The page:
Exercise releases endorphines to your body that counter some of these effects. I have been an insomniac for years now, but since seriously working my body, I find myself resting a whole lot better. Also, instead of feeling like I am wound up like a rubber band that is going to snap inside, I feel relaxed and ready to face everything.

So, try not to neglect this in your daily habits. You will feel better and have more energy. I work out in the mornings, and my mental focus is very SHARP right after when I have classes. If you are not working out yet, consider starting before you come to law school so that it becomes won't regret it.

Things you learn in law school

I love my employment law class. I never thought I would like this area of law, but it is all about fighting the "at-will" presumption that this country is so found of. I like thinking that you are giving the workers some more rights, without a union. Especially when the employer acts in a horrible way.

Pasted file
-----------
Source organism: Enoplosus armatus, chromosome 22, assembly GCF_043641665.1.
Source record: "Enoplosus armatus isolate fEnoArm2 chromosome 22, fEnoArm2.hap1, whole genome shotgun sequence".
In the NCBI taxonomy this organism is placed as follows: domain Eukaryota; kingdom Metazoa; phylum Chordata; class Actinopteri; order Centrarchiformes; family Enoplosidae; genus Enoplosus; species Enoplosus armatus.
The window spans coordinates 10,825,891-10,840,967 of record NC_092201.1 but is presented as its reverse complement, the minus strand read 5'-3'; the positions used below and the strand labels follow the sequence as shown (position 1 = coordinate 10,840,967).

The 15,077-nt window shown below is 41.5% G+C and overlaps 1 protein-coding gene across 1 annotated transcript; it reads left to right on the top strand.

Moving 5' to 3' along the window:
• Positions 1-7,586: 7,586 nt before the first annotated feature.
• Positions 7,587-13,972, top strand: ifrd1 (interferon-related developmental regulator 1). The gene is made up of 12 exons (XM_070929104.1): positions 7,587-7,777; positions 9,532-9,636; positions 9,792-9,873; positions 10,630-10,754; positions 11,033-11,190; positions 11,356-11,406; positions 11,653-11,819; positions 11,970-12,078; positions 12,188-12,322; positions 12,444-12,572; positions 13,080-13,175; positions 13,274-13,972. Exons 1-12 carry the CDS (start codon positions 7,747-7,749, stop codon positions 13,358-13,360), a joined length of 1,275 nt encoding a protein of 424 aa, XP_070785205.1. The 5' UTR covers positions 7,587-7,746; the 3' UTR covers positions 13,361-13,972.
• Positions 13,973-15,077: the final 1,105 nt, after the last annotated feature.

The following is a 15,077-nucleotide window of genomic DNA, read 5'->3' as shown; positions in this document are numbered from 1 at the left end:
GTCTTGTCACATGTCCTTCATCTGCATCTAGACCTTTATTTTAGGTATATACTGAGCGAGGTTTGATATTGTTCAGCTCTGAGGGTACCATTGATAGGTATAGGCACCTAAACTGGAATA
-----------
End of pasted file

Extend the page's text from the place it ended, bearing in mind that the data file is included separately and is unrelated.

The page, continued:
But I keep learning interesting things that bust things that I always assumed. HR departments always say that when a prospective employer of an ex employee is calling for a employment verification, you should only verify when they worked, what they made, and that is really it. But I found out that employer cannot be sued for giving information to the prospective employer about the ex employee. The myth is that this would be a defamation suit. But there is a privilege that applies for employers giving information about past employees. If the employer has a reasonable belief that there was a cause to fire and the new employer should know, you can't be sued UNLESS: you reveal it in an inappropriate way [broadcast it to more people that need to know], or you abuse it [usually by lying]. There is no cause to sue and in fact, these suits are RARE.....

Another myth bunked in law school....see all that money spent on tuition is doing good.

Another Moot Court Competition